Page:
I have tried SO MANY online programa and apps without success!! Please know, speaking with a live person is best. I average 10-20 hours a week, 40-80 hours a month so the classes for me are totally worth the price. And yes maybe the teachers don’t get paid well but when they are living in Venezuela there aren’t many jobs and this is a great way to earn some money.
Baselang is Meh. The Real world program has a lot to be desired. Study materials are simply PowerPoints over subjects and there’s not really in-depth descriptions over what they’re wanting when things start to get complicated. The teachers seem to want you to guide them for whichever lesson you’re on and then you go over those PowerPoints. This is a huge contrast from most teachers on italki. I had no issues finding teachers, but have had some issues with connectivity with some of the teachers, after using them for 3 months I will likely be switching to Spanish VIP or something similar was still using italki, applications, books, music, and my own studying. Just want a well-structured curriculum online that also offers one-on-one instruction that won’t cost me a kidney.
Baselang has gone to the crapper this year. I used to be able to schedule lessons same day, even same hour if I wanted. But now they are four and five days out which means that I cannot get the days and hours that I need. This means that I have to quit the Baselang online program. This means that I could not lose or forget everything that I learned from the previous four months that I was actively using the Baseland online program. This means that I have wasted that time and the $600 that I spent for the program.
Essentially Baselang seems to be poorly managed and I feel cheated. I am going to lose that money that I had spent because I won’t be able to continue the program since Baselang cannot schedule classes anymore.
I have used their Grammarless program as well as their Real World and DELE programs. I have to agree that Grammarless is WAY overpriced. This method to”fast” Spanish cuts too many corners. For example, they teach only the first and second person singular conjugations of the verbs they introduce in Grammarless. They do allow their Grammarless clients to take their Real World classes, which I did and I enjoyed so I tried a couple months of that and then later transferred into their DELE program. The Baselang DELE program is structured to prepare a student for the DELE exam, so they have more structured classes that teach the four skills needed for the test--reading, speaking, writing, and listening. IMO the listening classes are so difficult to start with that I wonder how good they are at actually teaching one to listen. That is to say, this is not comprehensible input. But in general , I find the rest of the curriculum very helpful. I also like that it is a standard curriculum and that any teacher I have there can pick up where the last teacher left off and there is a seamless continuity. Another thing I like about the DELE program in particular is that their better teachers are in it.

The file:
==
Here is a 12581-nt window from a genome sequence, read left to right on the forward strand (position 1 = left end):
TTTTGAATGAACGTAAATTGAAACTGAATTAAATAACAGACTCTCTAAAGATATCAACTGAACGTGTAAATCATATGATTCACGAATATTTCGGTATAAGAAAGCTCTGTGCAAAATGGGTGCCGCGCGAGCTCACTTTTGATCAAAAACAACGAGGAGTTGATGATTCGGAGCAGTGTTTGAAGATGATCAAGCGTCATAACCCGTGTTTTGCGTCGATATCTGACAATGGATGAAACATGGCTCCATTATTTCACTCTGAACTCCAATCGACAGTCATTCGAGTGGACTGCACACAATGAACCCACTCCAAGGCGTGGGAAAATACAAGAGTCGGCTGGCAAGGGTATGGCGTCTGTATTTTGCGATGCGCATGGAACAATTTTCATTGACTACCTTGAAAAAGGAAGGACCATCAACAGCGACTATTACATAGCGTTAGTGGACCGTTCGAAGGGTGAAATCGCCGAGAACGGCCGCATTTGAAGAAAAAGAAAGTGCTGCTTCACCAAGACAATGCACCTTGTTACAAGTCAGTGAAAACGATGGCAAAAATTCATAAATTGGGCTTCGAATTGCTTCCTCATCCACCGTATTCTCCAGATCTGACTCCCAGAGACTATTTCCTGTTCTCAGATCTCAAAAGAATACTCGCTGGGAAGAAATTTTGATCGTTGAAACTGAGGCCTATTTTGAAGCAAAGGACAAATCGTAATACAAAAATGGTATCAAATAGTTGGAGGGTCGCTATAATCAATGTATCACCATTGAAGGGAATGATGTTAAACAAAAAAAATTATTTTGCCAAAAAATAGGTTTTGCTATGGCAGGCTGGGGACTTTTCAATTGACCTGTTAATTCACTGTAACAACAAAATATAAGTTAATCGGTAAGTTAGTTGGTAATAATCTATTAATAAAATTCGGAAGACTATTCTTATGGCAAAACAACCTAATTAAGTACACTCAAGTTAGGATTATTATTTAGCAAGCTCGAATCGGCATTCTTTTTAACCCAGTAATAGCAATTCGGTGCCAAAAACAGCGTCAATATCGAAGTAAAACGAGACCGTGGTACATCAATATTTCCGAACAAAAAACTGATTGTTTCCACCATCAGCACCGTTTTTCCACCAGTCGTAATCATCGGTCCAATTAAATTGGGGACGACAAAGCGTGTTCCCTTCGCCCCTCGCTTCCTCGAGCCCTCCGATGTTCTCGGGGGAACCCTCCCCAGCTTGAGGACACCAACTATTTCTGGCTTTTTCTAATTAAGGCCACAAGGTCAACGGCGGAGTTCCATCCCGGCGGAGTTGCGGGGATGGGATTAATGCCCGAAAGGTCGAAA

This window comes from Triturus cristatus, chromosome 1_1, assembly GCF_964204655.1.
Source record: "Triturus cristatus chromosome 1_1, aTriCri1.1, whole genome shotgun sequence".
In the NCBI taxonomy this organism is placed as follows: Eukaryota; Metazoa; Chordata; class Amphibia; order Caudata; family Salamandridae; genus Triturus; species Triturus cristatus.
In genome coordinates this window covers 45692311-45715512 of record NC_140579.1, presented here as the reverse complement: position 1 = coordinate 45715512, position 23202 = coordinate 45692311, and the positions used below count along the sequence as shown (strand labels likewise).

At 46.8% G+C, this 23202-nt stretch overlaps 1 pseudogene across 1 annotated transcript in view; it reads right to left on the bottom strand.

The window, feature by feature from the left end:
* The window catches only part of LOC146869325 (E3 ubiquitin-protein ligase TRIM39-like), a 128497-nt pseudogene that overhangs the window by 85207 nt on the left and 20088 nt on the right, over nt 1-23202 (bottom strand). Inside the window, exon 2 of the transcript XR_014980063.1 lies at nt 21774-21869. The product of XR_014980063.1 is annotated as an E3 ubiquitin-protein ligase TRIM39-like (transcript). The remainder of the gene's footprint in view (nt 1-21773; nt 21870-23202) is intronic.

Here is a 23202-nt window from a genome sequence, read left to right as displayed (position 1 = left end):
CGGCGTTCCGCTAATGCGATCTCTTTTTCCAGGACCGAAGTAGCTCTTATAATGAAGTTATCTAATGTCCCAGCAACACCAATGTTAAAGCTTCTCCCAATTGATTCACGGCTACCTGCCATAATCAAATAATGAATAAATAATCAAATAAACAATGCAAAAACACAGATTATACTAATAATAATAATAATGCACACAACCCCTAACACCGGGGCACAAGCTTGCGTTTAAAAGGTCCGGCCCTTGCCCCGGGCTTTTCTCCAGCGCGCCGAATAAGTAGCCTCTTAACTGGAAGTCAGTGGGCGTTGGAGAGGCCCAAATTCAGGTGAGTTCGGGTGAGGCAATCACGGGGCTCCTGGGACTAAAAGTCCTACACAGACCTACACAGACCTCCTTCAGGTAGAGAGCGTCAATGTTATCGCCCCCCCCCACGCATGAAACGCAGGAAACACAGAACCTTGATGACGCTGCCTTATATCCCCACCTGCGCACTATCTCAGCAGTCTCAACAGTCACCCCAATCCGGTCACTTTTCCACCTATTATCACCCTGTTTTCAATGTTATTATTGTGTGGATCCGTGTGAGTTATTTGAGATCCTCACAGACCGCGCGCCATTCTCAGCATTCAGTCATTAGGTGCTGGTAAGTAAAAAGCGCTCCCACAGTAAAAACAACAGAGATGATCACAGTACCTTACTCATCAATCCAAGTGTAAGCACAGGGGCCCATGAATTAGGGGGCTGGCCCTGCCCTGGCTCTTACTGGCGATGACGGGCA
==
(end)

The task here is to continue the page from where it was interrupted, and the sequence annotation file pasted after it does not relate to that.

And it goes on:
As far as it being overpriced (again)... well Grammarless is definitely a ripoff. Even within Baselang you could get 4 times the instruction (or more) for the same price in Real World. But beyond Grammarless? I have found DELE worthwhile because I can put in 40-50 hours per month. But for someone using it even a little less, it is true that iTalki may be a better deal. I have only been in the Baselang DELE for 6 months and have not worried a lot about teacher turnover. Of my 4 favorite teachers that I use a lot, they have all been teaching there 2-3 years so far. One of them got promoted to a coordinator position, so that was a bummer, but none of them have quit . If they do, DELE has some other good teachers that I have tried out before. I am not worried about teacher quality in DELE.
I’ve only used italki but I’m very interested in the grammarless program.
Not to be a pain but if you were to pay for the same hours via italki it would be around $900 or more.
The program is 4 hours/day, 5 days/ week for a month. At $12 an hour that is $960 total. Just saying.
Before starting with Baselang, I had studied Spanish in my home town in Ontario, Canada. I would pay $40 C for a one hour private class. That would be the going rate. (Group classes might be cheaper.)
While I made progress I was really hesitant and unable to communicate easily in Spanish-speaking countries. For approximately the same amount of money per month, for the last six months I have taken a daily one hour class with Baselang and now can converse for an hour with different teachers.
I feel more confident in my ability to communicate. My Spanish is not perfect but it is very much better and I plan to continue studying. Al l my teachers have been very good and I recommend this program to anyone who is interested in speaking Spanish. I am a retired person and find this program to be very good value for the money.